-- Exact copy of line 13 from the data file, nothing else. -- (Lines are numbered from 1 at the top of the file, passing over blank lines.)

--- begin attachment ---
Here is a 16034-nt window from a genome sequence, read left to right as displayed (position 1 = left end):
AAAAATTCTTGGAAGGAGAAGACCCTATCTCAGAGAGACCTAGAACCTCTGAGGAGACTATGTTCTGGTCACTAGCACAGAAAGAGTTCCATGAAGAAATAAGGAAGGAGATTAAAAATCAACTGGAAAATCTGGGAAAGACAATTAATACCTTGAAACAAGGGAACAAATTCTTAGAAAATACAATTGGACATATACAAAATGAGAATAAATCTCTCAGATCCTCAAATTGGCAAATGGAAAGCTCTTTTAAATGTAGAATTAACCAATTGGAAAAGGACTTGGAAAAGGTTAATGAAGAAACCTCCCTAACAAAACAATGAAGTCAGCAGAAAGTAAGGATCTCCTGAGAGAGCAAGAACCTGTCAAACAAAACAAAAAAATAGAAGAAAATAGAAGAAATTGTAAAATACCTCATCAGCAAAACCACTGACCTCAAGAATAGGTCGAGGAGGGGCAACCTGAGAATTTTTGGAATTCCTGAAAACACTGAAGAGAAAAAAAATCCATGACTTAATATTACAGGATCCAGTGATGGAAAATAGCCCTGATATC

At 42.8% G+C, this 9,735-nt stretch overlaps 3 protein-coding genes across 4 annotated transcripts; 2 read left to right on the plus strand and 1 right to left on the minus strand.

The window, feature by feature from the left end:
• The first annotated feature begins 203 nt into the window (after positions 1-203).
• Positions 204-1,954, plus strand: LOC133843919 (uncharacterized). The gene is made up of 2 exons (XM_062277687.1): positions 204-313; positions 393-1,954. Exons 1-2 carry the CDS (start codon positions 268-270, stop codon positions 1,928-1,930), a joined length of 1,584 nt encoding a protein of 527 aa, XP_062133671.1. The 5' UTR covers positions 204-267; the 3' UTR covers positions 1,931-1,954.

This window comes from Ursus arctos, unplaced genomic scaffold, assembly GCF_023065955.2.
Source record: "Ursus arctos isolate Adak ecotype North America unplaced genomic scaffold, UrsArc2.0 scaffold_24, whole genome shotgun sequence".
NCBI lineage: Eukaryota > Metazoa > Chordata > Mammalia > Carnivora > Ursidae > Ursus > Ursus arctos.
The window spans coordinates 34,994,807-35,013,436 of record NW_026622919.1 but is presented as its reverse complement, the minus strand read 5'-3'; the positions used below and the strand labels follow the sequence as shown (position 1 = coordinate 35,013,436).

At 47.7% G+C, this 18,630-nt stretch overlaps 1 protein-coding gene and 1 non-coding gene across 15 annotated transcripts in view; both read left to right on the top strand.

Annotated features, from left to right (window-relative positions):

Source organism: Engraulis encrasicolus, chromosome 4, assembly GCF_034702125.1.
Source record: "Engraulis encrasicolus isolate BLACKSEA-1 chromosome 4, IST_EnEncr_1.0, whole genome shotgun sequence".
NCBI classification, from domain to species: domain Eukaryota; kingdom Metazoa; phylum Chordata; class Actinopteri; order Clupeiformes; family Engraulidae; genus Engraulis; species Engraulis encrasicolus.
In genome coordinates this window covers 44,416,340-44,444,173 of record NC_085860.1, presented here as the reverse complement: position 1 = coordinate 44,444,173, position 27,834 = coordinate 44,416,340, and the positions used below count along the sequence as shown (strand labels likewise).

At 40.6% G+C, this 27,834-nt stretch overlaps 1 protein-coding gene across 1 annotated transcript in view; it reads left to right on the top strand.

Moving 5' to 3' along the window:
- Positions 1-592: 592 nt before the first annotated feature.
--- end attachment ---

Source organism: Engraulis encrasicolus, chromosome 4, assembly GCF_034702125.1.